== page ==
Hal said...

    Bob,
    "And I have zero intention of arguing my case here, as that would be an extreme case of putting the cart before the horse. The above is a conclusion which follows from a whole host of other beliefs which have to be accepted first. "

    Then I see little reason to pursue this topic further.

    If you can't give an argument for what personal identity is then I see no reason why a materialist or a non-supernaturalist should take your claim that personal identity shows their position to be false.

    B. Prokop said...

    No, I am not asking you to argue your position. I'm just trying to understand what it is.

    Just tell me what you think determines identity, and don't worry about defending it.

    B. Prokop said...

    "If you can't give an argument for what personal identity is"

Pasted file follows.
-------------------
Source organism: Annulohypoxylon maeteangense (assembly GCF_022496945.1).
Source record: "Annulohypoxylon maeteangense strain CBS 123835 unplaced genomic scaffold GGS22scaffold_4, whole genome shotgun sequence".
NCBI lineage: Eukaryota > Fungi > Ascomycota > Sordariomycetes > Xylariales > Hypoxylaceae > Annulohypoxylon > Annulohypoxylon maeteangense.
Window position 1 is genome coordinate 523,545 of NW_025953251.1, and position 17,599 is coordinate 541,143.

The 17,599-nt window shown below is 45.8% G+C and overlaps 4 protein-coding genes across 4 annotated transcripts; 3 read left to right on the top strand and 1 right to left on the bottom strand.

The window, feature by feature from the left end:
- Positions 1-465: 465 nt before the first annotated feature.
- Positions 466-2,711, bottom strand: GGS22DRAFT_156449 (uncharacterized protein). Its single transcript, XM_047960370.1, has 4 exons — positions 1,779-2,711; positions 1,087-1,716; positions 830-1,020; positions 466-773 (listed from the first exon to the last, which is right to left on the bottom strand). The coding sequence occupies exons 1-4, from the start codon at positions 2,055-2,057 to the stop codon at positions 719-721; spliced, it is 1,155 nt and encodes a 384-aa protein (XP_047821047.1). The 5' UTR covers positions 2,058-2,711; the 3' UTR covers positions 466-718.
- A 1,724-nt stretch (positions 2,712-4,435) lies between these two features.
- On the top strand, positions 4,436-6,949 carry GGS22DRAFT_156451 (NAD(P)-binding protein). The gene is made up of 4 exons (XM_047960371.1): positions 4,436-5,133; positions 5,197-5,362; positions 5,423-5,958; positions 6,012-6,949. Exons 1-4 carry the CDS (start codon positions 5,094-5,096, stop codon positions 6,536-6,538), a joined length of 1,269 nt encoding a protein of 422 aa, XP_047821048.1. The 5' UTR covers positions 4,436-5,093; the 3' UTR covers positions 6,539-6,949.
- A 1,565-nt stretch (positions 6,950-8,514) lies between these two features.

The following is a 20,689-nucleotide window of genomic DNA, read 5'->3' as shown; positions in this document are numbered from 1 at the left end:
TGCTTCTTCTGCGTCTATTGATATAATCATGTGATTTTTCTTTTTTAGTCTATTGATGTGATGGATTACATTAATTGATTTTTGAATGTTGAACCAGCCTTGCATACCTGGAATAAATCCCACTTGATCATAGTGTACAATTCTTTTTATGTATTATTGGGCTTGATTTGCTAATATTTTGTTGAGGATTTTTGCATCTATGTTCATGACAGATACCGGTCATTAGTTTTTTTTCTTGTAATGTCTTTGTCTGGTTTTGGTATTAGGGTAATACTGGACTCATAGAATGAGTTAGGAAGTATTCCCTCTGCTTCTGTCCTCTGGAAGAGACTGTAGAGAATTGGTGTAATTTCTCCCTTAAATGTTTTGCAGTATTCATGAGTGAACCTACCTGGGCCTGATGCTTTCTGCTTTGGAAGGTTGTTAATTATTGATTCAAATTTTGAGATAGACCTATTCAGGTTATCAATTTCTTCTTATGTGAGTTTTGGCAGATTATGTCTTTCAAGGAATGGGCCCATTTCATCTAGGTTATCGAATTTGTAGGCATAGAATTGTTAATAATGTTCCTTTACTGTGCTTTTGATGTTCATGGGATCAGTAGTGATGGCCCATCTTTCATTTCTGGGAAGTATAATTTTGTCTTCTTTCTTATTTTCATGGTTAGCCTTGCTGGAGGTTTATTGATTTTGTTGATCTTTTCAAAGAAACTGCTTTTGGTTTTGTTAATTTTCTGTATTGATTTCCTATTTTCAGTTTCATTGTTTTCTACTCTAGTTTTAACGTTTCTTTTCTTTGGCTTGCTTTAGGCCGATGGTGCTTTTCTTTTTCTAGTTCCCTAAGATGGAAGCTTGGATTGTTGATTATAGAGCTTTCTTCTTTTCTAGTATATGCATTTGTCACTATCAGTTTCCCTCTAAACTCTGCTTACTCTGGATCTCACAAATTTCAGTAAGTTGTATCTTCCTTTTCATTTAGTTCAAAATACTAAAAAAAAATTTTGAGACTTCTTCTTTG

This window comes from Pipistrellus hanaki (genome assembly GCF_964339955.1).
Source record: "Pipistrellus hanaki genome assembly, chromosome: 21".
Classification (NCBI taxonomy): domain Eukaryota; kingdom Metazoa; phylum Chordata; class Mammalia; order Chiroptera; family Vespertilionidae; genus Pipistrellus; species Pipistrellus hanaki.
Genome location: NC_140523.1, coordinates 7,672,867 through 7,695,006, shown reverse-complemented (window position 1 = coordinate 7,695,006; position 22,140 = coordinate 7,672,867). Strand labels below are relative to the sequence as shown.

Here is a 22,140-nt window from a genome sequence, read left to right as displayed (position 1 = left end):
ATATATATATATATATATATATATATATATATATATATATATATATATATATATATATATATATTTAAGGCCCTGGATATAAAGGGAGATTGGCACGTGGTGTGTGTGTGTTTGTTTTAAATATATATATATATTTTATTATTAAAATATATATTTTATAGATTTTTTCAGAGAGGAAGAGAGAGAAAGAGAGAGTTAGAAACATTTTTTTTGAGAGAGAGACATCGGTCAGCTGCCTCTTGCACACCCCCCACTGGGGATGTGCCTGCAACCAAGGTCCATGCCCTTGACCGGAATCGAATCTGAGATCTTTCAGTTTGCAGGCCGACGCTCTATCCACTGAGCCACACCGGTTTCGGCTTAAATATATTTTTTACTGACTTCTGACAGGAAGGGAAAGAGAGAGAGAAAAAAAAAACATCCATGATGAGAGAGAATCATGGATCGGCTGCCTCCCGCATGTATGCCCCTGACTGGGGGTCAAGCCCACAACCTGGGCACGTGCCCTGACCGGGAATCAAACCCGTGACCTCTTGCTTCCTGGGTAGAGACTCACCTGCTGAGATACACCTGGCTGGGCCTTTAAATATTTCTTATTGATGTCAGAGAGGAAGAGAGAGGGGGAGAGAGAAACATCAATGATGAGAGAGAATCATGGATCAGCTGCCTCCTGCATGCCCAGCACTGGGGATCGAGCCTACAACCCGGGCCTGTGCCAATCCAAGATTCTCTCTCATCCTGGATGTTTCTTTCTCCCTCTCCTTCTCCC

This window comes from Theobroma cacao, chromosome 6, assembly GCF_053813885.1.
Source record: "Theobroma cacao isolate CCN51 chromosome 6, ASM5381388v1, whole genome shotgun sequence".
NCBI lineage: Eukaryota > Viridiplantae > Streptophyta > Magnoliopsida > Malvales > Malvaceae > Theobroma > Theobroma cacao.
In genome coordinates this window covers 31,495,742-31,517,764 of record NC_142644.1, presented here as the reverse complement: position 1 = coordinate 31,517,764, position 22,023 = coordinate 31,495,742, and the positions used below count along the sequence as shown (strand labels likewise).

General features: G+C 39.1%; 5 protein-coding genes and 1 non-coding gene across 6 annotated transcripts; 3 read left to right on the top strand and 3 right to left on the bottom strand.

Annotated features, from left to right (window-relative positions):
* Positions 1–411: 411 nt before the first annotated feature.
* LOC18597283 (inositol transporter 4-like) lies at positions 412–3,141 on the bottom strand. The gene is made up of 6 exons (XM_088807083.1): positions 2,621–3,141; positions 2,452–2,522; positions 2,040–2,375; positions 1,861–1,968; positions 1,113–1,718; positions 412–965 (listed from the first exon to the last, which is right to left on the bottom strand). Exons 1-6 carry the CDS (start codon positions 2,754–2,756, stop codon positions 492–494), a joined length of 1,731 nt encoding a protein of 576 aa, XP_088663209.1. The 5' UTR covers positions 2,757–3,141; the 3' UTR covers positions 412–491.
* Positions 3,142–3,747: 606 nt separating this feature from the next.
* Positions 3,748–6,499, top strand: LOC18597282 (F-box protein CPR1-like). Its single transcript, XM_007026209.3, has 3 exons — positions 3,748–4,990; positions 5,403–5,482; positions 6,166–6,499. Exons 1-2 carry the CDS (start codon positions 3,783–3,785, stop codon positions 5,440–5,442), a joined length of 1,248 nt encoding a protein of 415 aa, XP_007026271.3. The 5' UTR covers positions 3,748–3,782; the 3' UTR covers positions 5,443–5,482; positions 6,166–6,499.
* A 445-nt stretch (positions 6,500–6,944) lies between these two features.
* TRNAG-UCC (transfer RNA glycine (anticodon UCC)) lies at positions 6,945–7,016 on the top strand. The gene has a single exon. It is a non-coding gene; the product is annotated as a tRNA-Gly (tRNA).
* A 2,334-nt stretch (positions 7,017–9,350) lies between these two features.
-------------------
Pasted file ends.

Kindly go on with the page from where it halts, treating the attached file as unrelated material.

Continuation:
I can indeed give an argument for my position, but such an argument (as I was, I guess unsuccessfully, trying to say) would have to be predicated on first going through discussions on the reality of the supernatural, the existence of God, the the historicity of the Resurrection, the legitimacy of Apostolic Succession, and the authority of the Church. And I may have missed a few steps there.

    So you can see why I don't see any profit in barging the queue and proceeding to arguing a very dependent conclusion without going through all the rest first. But that shouldn't prevent us from stating what it is that we believe about what determines personal identity. We can worry about defending it later.

    Dan Gillson said...

    Bob

    Yes, "because" is sort of my answer. But don't forget, I also answered Dr Reppert's question with another question: "Why is this a philosophical problem?"